Development organizations are often concerned with finding out what “best practices” they should employ to help ensure a successful product. But practices don’t always transplant well. Rather than adopting someone else’s practices, you might want to derive your own from basic principles.
The bowling story
Many years ago I took my younger daughter to the bowling alley for an afternoon of fun. I hadn’t been to this particular bowling alley before, so was unfamiliar with their policy regarding shoe rental.
When I asked the young lady behind the desk for a lane and shoes, she responded, rapid fire with, “I-need-a-shoe-size-and-a-shoe.” It sounded like all one word.
I didn’t understand what she had said, so I asked her to repeat it. Again she said, “I-need-a-shoe-size-and-a-shoe.” This time I caught the words “shoe size,” so I replied, “Ten and a half.”
She plopped a pair of size ten-and-a half bowling shoes on the counter, then said, “And a shoe.”
I was puzzled. “What?” I asked her.
She repeated, “And a shoe.”
“I don’t know what you mean,” I replied.
“I need one of your shoes.”
“Why?” I asked.
Instead of answering me, she pointed to a sign on the front of the counter which said something to the effect that customers are required to leave one of their shoes at the front desk at the time of bowling shoe rental.
I looked back at the young lady (who was probably already tired of dealing with me) and said, “That’s not why, that’s what.”
A few moments of awkward silence told me that she was disinclined to explain further, so I gave her one of my street shoes, collected the bowling shoes, and walked toward the lane she had assigned us, a little off-balance, one shoe off and one shoe on. (Diddle diddle dumpling, my son John…)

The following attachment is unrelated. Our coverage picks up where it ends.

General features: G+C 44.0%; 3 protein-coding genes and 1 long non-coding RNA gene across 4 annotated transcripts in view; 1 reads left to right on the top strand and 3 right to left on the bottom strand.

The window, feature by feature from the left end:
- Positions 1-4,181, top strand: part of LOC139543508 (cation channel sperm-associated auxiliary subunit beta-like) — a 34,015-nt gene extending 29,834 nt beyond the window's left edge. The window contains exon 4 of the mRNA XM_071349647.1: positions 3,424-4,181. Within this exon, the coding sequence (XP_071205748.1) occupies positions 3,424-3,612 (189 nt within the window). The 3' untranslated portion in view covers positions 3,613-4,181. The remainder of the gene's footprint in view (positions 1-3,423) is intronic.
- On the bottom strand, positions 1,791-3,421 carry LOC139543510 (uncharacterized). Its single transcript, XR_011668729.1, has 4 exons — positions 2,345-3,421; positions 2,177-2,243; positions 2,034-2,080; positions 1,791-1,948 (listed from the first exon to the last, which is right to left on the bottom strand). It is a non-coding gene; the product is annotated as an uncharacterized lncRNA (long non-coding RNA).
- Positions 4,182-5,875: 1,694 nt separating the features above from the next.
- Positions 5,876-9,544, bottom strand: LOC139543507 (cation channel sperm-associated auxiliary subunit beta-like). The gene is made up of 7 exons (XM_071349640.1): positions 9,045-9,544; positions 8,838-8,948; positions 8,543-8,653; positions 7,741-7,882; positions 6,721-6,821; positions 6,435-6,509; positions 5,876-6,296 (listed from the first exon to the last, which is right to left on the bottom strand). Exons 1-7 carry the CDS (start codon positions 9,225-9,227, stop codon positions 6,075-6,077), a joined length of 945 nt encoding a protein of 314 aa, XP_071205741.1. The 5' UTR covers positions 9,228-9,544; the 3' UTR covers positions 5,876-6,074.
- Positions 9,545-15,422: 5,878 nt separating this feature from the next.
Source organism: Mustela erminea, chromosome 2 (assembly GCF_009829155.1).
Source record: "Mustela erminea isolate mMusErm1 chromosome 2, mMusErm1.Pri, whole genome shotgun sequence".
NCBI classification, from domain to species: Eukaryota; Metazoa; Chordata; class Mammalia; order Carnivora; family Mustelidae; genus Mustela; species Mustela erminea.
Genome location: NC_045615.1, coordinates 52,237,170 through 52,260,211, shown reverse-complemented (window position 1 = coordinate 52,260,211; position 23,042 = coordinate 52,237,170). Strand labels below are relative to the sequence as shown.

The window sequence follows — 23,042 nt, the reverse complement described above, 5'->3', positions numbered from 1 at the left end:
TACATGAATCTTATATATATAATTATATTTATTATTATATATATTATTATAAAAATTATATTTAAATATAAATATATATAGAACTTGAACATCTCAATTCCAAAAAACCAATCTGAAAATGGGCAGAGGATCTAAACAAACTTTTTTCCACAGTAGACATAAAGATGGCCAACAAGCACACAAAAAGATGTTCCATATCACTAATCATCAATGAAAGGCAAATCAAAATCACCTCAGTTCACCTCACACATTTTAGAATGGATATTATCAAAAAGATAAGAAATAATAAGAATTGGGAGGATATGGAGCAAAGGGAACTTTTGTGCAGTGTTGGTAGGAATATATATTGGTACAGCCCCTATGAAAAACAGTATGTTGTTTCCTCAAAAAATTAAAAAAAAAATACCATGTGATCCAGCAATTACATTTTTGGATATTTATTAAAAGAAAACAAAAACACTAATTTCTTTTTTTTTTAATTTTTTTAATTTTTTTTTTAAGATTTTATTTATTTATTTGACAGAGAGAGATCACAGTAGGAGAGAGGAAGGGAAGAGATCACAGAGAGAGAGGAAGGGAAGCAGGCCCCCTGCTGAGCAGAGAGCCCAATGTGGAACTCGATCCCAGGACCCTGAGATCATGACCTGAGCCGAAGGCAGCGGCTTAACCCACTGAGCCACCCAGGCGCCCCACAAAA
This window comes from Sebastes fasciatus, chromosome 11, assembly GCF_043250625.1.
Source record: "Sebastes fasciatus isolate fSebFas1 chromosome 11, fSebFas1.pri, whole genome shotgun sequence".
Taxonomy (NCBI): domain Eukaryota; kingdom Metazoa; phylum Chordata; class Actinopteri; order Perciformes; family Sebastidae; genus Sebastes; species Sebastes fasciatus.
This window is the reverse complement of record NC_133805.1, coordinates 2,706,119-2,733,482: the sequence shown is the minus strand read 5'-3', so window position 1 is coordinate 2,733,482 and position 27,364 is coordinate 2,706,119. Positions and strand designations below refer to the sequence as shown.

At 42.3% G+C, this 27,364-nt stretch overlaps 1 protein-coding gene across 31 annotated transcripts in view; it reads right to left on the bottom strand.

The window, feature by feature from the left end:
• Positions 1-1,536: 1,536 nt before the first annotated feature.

Bowling alley policy – principle vs practice
By pointing to the policy statement, the young lady was indicating the bowling alley’s practice regarding shoe rental. That told me the what, but not the why. By the time I arrived at my assigned lane, I was able to infer the why, which likely had something to do with people literally walking off with bowling shoes. (A quick conference with my daughter tended to confirm this hypothesis. She told me that a number of her friends occasionally wore bowling shoes to school.)
Thus I was able to infer the principle involved, which might be expressed as “some customers will steal our property unless we hold onto something of theirs that they value more than our property.”
Practices may not transplant well
Now let’s suppose that the owner of another business, say a miniature golf course, decided to enact a similar policy (after, perhaps, speaking to the bowling alley owner who expressed that theft was all but eliminated after implementing the “shoe policy.”)
And let’s further suppose that the miniature golf owner hopefully and enthusiastically has a sign made up and displayed prominently, stating that all people playing miniature golf must leave one of their shoes at the counter, hoping to eliminate theft of the occasional putter.